How to backup database files

  • 7024748
  • 22-Jul-2020
  • 22-Jul-2020


GWAVA (Secure Messaging Gateway)


How can the SMG database files be backed up on a regular basis?


If a reoccurring backup is needed of the SMG database files, here's some information on how that can be done.

1) The first thing that needs to be done is the server that will be keeping the backups needs to be granted access to the SMG db's. This can be done by logging into the vaadmin UI (https://serverIP:9443)| Configure Postgresql and entering the IP Address of the server that will be hosting the backups, in Allowed Connections.

2) On the server that will be hosting the backups, a postgres client will need to be installed. There are a number of commercial and free utilities to backup Postges databases that offer a wide range of scheduling features. However, a simple backup of the SMG database can be done, using pg_dump.

3)  A cron job(s) can also be created (on the server that will be hosting the dbs) to perform backups. Below is a sample command line for getting a backup of the SMG primary/admin/configuration database:


PGPASSWORD="password" pg_dump --host= --port=5432 --username=postgres --format=c --dbname=SecureGateway | gzip > $(date +%Y-%m-%d).gz

3) The pg_dump utility will not let allow a password to be provided as a command line argument. There are a few ways to provide the password. There are security trade offs to each method. The example above is using the method of creating (a temporary) environment variable call PGPASSWORD with the password for the postgres user. The PGPASSWORD environment variable will only exist during the execution of this command.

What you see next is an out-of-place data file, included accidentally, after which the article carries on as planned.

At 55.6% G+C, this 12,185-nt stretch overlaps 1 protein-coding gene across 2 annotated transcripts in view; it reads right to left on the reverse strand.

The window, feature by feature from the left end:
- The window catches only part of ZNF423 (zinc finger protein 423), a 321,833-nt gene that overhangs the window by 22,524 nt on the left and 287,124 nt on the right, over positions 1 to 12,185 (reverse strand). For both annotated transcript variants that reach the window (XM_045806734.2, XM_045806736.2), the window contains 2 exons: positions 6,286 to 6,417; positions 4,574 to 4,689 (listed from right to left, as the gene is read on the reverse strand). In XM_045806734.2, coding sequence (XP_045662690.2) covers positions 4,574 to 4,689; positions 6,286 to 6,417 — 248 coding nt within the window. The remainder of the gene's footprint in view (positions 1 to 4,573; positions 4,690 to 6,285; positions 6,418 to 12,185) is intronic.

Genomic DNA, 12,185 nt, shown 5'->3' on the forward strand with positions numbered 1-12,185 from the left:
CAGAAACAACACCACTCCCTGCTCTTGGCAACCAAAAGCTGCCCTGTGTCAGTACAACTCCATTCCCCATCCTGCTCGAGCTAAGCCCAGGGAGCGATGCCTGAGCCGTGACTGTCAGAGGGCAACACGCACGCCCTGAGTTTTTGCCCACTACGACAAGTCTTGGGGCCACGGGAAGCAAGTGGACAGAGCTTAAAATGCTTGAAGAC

Explanation of arguments used in example:

--host=<ip address or DNS name, if not specified defaults to localhost>
--port=<postgresql server listening port, defaults to 5432>
--username=<name of user with access to the database>
--format=<c (custom), t (tar), d (directory), p (plain text); defaults to plain text, but custom is the preferred output format >
--dbname=<name of database to backup>

 " | gzip > $(data + %Y-%m-%d).gz" was added above to demonstrate a method that can be used to compress and write the backup to a generated filename. In the above example this will result in a file like year-month-day.gz. The example command line could be used in a cron job that runs every x days and each execution would create a new dated and compressed backup of the database.